Talking to guys who I race with most of them were not suffering in the pack, they were tired but not suffering to bad. They are able to sprint to 38 MPH because they have reserves left. After 4 laps at 91% of max I stood up and was only able to get about 5 MPH more (to 28 MPH) facing the wind before I nearly fell off the bike from exaustion.

    Honestly After going that hard for that long it really does not matter if I was with the pack or not, I am totally beat. It seems like when you get to the point where you can hang then you are not going hard enough. I have experienced genuine suffering and I am getting faster because of it...
    When does your new coach come back from vacation or wherever? Hopefully, he'll be able to sort through the thick and the thin of what you are experiencing. See what I mean though about taking advice from forum members (ewitz)? Just saying to toughen up and don't be a wuss offers little constructive value on training style. Take the advice here with large grains of salt, self included.

    There is a way to overcome your current plight. You're coach should hear every detail of what you've described about that race, by the way. I don't think pushing it harder at this point in the answer though. Just from what I've read on your other threads and this one, it sounds like you push yourself in training right up until race day instead of taking it easy a few days before. Those practice crits on Thursday can probably be skipped the week before a big race and the volume should probably be cut considerably. Are you doing that? I'd bet good money your not and that you're trying to keep up your volume and intensity prior to and after a big race, hence you're running out of reserves as you've used them up the week before on your Thursday practice crite and heavy intervals the week before. I know you can hit more than 28 MPH, especially in a pack that is going 38 so there's something wrong here.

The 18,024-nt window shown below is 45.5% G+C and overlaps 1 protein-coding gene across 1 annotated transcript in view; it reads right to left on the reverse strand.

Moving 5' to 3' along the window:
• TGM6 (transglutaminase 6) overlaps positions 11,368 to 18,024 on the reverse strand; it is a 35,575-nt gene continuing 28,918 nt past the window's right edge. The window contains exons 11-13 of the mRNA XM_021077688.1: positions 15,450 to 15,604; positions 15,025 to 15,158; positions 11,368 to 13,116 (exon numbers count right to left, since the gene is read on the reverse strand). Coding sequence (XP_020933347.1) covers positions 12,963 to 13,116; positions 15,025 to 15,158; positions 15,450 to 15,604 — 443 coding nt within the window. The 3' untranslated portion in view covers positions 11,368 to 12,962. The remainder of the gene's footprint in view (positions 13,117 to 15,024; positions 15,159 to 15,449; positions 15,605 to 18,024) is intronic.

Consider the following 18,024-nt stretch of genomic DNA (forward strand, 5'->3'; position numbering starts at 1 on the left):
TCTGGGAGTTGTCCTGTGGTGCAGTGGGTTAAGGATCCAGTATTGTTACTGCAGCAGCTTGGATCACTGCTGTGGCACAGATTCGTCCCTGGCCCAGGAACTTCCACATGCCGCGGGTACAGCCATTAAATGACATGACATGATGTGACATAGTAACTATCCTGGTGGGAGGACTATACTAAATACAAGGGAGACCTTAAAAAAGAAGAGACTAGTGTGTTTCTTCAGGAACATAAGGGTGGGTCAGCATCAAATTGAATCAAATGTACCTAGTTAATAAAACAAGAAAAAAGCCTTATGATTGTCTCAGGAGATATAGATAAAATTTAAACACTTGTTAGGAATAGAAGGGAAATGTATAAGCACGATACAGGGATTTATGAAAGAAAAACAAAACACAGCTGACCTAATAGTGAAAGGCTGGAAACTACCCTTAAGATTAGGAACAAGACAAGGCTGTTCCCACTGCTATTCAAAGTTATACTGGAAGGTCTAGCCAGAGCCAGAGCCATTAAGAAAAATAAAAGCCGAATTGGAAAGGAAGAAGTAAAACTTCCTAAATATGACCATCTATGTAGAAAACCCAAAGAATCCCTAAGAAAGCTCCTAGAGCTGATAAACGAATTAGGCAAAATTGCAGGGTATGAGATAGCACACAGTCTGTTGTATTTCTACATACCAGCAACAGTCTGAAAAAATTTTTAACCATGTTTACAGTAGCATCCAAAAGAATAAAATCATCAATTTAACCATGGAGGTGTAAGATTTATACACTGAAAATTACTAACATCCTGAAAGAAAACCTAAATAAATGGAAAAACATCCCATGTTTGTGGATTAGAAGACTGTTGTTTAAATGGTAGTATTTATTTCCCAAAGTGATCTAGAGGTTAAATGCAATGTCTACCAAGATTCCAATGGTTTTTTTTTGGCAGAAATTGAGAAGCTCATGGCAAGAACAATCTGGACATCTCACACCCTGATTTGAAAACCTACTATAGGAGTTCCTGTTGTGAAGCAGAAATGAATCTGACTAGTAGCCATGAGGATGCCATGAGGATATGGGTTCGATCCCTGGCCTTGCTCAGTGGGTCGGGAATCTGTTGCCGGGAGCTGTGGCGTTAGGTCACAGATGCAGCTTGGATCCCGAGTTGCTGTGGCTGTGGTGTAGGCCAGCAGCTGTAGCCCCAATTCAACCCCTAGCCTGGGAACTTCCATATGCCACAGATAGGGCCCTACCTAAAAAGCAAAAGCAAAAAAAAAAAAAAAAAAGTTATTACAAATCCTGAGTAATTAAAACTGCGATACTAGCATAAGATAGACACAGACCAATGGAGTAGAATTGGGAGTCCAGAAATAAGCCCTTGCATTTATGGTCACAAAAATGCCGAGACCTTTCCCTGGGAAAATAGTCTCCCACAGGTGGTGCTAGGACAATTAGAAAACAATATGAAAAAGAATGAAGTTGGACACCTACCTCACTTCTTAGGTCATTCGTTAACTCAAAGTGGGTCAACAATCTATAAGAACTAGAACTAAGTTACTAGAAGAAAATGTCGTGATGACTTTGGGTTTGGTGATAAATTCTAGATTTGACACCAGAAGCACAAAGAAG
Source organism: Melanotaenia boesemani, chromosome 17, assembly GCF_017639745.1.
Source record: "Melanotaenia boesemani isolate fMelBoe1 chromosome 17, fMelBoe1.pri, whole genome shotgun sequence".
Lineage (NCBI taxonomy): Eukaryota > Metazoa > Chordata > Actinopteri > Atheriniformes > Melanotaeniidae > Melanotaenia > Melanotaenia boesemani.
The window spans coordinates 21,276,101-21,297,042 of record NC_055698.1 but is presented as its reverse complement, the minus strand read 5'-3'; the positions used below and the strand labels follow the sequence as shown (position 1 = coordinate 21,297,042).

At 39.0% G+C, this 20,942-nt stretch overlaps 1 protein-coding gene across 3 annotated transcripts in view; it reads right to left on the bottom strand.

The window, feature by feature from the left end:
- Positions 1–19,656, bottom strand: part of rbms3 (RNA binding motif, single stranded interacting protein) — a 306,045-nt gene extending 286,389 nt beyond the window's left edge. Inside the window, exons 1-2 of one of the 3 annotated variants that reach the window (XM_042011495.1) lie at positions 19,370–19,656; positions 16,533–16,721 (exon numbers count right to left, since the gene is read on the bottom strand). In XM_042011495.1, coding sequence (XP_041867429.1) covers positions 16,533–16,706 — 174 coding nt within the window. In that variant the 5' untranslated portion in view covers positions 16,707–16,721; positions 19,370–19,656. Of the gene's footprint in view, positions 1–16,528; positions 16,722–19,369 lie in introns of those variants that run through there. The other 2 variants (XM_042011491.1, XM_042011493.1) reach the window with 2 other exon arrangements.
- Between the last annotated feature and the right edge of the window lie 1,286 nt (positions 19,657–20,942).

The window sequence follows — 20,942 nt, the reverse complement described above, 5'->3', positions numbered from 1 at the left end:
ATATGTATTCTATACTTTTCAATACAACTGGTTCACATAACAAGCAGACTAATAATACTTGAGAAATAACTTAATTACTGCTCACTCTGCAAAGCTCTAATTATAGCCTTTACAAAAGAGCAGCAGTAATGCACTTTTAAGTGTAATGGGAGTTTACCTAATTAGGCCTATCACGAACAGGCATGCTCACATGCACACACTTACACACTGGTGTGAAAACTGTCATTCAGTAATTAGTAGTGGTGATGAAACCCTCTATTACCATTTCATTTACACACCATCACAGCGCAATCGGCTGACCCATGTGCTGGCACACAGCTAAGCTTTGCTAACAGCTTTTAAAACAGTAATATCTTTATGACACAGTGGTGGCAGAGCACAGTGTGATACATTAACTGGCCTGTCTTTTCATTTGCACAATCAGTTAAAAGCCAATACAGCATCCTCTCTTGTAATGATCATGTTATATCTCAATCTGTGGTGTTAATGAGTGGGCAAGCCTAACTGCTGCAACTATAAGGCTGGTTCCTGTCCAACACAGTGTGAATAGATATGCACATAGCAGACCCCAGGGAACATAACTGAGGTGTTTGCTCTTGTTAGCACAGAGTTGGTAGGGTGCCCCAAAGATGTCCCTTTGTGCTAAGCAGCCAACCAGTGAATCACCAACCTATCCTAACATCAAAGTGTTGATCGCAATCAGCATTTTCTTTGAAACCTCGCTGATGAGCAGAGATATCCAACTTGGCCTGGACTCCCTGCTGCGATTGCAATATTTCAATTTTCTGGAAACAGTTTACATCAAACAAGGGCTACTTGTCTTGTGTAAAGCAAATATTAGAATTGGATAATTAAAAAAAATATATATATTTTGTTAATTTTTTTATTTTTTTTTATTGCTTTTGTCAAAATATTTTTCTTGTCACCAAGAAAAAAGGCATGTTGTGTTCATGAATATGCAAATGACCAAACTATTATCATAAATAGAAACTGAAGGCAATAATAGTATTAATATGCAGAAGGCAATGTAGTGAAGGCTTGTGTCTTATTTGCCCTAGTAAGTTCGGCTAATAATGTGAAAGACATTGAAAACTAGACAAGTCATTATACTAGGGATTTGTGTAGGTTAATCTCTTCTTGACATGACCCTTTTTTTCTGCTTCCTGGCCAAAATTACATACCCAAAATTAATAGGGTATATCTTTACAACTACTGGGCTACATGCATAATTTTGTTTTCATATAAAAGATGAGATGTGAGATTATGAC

I don't know what kind of foods you eat but nutrution can also be a factor. I know that when I was young and busy I didn't take time to prepare proper meals and ended up going for the fast foods due to the convenience. As I recall you were kind of heavy at one time prior to getting into cycling. If youre trying to still lose weight during an intense season that's pretty much a no no. The extra calories are needed to fuel all of that intense training and racing.

    Anyway, you'll get 'er straightened out. The racing season just got started and you've got several months left to tune your fitness before winter sets in and sucks it all away again.

    And YES you can sprint for a mile, even though some forum members apparently don't think so. I ran the 440 and mile relay events when I was in track in high school. THAT'S a sprint that lasts nearly a minute.
    I did not achieve this position in life by having some snot-nosed punk leave my cheese out in the wind. - Ed Rooney


    It's not that I'm lazy. I'm just highly motivated to RELAX!!

  24. #24